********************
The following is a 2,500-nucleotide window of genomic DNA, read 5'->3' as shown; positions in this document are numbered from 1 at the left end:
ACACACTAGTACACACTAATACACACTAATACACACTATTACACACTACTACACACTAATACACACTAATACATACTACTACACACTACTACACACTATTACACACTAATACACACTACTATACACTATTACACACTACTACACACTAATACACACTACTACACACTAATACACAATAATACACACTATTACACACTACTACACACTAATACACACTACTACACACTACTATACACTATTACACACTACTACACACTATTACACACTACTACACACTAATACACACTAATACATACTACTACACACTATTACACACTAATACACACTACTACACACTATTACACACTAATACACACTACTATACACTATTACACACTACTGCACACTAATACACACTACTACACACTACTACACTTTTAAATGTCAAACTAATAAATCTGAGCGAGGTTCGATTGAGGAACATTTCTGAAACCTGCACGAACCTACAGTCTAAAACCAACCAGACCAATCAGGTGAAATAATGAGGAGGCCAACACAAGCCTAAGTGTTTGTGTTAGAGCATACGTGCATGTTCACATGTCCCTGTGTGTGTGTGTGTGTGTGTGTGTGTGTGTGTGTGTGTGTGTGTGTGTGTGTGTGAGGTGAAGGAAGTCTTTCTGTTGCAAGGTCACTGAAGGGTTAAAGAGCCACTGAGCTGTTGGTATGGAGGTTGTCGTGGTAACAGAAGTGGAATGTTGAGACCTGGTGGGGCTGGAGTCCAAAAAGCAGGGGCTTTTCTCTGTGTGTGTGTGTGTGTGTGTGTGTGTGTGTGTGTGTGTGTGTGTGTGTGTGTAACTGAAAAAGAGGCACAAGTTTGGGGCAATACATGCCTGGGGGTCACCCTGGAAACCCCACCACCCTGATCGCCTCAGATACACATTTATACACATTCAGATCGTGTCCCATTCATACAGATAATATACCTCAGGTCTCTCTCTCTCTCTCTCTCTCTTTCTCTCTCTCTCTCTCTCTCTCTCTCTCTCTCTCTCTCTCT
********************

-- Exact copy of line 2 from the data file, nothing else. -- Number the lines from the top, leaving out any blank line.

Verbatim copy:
ACACACTAGTACACACTAATACACACTAATACACACTATTACACACTACTACACACTAATACACACTAATACATACTACTACACACTACTACACACTATTACACACTAATACACACTACTATACACTATTACACACTACTACACACTAATACACACTACTACACACTAATACACAATAATACACACTATTACACACTACTACACACTAATACACACTACTACACACTACTATACACTATTACACACTACTACACACTATTACACACTACTACACACTAATACACACTAATACATACTACTACACACTATTACACACTAATACACACTACTACACACTATTACACACTAATACACACTACTATACACTATTACACACTACTGCACACTAATACACACTACTACACACTACTACACTTTTAAATGTCAAACTAATAAATCTGAGCGAGGTTCGATTGAGGAACATTTCTGAAACCTGCACGAACCTACAGTCTAAAACCAACCAGACCAATCAGGTGAAATAATGAGGAGGCCAACACAAGCCTAAGTGTTTGTGTTAGAGCATACGTGCATGTTCACATGTCCCTGTGTGTGTGTGTGTGTGTGTGTGTGTGTGTGTGTGTGTGTGTGTGTGTGTGTGTGAGGTGAAGGAAGTCTTTCTGTTGCAAGGTCACTGAAGGGTTAAAGAGCCACTGAGCTGTTGGTATGGAGGTTGTCGTGGTAACAGAAGTGGAATGTTGAGACCTGGTGGGGCTGGAGTCCAAAAAGCAGGGGCTTTTCTCTGTGTGTGTGTGTGTGTGTGTGTGTGTGTGTGTGTGTGTGTGTGTGTGTGTGTAACTGAAAAAGAGGCACAAGTTTGGGGCAATACATGCCTGGGGGTCACCCTGGAAACCCCACCACCCTGATCGCCTCAGATACACATTTATACACATTCAGATCGTGTCCCATTCATACAGATAATATACCTCAGGTCTCTCTCTCTCTCTCTCTCTCTTTCTCTCTCTCTCTCTCTCTCTCTCTCTCTCTCTCTCTCTCT